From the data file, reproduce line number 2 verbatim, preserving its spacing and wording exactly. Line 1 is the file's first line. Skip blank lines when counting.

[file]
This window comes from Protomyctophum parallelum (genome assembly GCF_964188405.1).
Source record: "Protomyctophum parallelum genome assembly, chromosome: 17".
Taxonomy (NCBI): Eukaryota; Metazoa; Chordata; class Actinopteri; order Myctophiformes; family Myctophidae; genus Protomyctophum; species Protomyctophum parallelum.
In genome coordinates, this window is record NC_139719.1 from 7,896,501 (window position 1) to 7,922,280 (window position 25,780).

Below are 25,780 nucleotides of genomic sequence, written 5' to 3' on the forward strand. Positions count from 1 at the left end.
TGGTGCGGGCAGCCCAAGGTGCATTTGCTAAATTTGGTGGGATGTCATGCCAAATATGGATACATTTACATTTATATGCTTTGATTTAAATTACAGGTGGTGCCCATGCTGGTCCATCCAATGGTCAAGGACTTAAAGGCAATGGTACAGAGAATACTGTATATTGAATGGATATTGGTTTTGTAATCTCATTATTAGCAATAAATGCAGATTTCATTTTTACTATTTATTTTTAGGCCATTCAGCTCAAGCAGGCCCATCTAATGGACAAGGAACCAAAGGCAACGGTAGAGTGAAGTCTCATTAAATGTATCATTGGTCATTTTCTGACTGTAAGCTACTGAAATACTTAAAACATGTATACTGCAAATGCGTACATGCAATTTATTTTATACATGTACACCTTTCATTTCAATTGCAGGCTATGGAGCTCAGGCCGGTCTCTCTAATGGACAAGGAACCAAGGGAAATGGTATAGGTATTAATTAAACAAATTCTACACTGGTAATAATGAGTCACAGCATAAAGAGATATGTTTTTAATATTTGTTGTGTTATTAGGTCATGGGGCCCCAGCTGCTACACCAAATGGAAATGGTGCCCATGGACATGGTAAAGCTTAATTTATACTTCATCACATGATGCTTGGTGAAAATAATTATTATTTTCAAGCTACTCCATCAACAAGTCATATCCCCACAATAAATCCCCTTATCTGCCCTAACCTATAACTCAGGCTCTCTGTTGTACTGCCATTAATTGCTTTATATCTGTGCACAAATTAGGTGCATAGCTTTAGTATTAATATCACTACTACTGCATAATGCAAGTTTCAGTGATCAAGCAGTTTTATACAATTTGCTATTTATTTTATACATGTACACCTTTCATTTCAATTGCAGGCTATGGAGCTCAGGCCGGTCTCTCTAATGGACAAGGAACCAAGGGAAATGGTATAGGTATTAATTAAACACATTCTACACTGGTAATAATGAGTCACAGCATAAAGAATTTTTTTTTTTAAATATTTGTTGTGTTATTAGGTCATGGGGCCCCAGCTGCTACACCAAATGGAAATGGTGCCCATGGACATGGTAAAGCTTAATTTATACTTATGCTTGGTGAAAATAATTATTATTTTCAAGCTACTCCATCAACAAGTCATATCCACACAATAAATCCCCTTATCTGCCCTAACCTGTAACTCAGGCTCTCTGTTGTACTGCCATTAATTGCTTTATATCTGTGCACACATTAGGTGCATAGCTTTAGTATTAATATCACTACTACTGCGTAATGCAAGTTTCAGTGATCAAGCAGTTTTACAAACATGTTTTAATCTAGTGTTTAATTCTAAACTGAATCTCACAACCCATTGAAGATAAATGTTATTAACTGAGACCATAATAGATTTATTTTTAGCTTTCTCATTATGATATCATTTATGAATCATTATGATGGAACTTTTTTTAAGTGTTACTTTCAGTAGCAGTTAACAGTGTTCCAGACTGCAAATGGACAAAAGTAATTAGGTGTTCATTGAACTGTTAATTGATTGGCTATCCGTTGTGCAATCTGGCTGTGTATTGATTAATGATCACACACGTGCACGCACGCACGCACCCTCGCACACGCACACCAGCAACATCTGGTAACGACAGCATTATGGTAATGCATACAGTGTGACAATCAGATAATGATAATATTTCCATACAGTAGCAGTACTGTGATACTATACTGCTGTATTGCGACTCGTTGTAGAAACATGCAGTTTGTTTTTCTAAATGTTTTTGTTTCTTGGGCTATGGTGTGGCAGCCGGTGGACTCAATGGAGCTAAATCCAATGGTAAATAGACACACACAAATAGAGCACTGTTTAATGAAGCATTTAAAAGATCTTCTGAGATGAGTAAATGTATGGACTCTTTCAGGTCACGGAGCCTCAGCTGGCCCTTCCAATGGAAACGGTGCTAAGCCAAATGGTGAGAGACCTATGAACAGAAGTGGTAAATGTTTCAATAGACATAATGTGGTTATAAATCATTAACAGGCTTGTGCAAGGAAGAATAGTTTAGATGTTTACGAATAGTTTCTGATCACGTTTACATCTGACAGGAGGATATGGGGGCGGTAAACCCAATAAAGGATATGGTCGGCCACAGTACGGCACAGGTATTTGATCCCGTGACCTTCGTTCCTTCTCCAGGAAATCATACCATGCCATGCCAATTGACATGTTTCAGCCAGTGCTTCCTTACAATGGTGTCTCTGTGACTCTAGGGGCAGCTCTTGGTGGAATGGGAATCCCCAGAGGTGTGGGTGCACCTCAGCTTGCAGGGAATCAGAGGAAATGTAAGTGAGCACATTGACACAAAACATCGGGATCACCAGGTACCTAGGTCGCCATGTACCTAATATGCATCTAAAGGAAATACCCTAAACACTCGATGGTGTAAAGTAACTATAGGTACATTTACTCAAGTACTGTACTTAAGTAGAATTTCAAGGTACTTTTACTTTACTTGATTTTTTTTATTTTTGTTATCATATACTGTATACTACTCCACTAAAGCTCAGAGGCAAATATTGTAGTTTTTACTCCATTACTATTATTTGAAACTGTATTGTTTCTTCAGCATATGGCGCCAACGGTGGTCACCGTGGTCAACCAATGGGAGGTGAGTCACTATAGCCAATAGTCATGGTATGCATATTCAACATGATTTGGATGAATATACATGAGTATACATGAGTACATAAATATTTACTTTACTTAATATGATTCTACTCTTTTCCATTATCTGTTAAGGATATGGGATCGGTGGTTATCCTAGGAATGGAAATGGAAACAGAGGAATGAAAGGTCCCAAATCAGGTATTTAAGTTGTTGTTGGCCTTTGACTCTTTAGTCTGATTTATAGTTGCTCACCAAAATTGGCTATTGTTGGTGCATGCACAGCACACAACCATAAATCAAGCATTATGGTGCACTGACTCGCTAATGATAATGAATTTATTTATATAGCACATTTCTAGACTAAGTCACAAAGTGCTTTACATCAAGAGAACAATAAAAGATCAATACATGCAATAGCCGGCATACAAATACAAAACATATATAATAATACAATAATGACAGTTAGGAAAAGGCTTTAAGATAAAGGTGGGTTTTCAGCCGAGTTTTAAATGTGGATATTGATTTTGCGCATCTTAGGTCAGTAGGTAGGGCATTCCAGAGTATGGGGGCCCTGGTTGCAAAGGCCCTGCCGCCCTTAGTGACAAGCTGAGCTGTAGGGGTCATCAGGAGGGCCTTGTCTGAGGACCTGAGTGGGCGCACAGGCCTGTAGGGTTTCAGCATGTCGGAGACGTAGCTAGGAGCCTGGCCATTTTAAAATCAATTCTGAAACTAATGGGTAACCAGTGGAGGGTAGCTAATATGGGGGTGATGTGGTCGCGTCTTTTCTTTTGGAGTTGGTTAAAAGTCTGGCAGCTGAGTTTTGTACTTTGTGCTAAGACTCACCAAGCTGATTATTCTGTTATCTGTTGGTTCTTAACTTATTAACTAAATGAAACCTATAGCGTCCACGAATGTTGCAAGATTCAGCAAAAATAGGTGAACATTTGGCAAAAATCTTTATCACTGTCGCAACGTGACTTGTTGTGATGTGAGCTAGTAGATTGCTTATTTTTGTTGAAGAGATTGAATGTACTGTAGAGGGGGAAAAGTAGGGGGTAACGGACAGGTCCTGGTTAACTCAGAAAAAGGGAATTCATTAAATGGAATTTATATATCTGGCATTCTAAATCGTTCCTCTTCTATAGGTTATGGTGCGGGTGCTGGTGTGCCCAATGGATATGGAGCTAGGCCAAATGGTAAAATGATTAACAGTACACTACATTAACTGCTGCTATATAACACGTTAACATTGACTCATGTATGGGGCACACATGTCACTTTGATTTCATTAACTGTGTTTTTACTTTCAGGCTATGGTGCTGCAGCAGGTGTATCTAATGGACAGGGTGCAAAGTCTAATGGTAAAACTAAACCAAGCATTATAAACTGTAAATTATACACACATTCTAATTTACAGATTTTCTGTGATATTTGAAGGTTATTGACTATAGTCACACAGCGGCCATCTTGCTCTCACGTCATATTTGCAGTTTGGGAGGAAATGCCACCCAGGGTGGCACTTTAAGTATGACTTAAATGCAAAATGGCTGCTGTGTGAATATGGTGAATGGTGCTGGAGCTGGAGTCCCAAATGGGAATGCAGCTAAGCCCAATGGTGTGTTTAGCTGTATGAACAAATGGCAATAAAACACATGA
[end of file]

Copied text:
Source record: "Protomyctophum parallelum genome assembly, chromosome: 17".